Without so much as a by your wayleave
Russell Conway learns there's a long wait for faster communications
Law firms depend on email communication. Post is a thing of the past and I suspect the DX may soon wither away as electronic communications take hold.
I have a BT broadband line which works well and is relatively fast, although not quite as fast as I would like. Risk assessment of our firm’s broadband needs took us in the direction of having a second line just in case the BT line went down; having no incoming or outgoing email is rather frightening.
So we chose Virgin broadband, which was stunningly fast, good value, and very cheap to install. I was a bit surprised to find that the person in charge of the installation was based in Manila. But we live in a global economy and what could possibly go wrong?
That was a year ago. I have still not had the Virgin broadband installed.
The process started with a couple of visits from engineers who peered into ceiling voids, muttered about cabling, and looked anxiously at our comms room.
I knew at once what the problem was: they would need a wayleave agreement from our landlord. But curiously I heard nothing more from my new friend in Manila. He seemed blissfully unaware of the wayleave process.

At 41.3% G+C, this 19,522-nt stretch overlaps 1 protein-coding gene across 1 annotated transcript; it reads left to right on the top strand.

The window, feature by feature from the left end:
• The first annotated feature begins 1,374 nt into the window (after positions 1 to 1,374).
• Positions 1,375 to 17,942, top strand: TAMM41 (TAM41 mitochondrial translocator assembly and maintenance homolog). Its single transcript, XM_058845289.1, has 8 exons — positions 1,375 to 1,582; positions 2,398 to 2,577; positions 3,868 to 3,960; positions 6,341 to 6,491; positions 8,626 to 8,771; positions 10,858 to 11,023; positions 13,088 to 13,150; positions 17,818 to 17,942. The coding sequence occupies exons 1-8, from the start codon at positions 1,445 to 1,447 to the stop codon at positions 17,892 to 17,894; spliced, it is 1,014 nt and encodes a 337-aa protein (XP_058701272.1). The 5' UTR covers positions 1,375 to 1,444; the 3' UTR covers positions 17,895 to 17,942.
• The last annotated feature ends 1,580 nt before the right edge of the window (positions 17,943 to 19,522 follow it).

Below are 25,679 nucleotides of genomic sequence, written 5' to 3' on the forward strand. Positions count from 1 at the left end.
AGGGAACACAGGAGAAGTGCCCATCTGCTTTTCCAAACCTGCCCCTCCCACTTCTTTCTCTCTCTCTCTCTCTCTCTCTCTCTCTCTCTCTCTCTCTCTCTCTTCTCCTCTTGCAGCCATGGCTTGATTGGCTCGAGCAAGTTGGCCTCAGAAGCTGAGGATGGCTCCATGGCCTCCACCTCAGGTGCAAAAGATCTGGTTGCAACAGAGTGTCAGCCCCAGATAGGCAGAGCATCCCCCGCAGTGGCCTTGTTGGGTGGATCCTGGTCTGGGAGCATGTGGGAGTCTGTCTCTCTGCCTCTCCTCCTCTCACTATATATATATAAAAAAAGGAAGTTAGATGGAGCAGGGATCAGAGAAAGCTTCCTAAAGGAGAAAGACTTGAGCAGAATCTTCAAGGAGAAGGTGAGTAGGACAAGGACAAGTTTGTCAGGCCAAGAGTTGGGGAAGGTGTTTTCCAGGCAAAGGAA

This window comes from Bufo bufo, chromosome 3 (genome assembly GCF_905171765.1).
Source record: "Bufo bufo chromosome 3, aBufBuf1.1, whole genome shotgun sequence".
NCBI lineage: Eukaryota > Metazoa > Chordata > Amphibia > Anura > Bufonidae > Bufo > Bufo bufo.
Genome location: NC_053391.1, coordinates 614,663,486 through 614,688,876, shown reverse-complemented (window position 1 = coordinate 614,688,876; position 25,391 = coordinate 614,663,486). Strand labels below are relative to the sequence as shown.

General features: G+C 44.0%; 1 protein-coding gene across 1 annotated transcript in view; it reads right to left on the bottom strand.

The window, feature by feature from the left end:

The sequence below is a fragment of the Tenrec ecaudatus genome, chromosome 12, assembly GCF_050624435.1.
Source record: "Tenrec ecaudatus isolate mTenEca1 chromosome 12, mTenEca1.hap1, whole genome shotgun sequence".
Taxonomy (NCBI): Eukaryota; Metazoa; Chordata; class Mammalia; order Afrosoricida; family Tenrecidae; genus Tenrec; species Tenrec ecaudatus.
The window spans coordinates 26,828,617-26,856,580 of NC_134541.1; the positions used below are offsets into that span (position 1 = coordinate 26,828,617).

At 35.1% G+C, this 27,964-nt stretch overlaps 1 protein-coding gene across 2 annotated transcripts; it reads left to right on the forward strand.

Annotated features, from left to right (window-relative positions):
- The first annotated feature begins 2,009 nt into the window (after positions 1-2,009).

Another engineer came and looked once again around our offices. And then it all went into a form of hibernation. Silence. Virgin broadband was like the proverbial hedgehog sleeping through the winter.
After about four months, the chap in Manila told me we would need a wayleave agreement. I politely pointed out that this was obvious as my offices are on the second floor of a large office block and bringing copper cable in from outside would not be possible without the landlord’s permission.
I would have to pay my landlord’s solicitors’ costs for that, which I duly did. Documentation was prepared and after about three months the wayleave was signed. Surely now we would get our broadband? What else could go wrong?
But no. The broadband is situated (so I am told) in a green junction box over a small side road. Digging of the road and pavement would be required. The permission of the local authority would be needed and applications would have to be made. No work could take place until those permissions had been signed off. That would all take time.It is now about a year since I agreed to purchase the broadband package from Virgin. I still do not have it.
It has been rather bizarre. Broadband is all about speed. We live in an IT-obsessed world with instant communications and we are all used to things happening immediately. That appears not to be the case with broadband installation.
I am left reflecting upon a situation where a very simple request for a service has been delayed for a year and nobody really seems to care.
Can I complain? Is there an ombudsman for disappointed broadband customers?
Perhaps I should have realised that in these days of instant communication, we are still reliant on digging holes in the road.
Russell Conway is senior partner at Oliver Fisher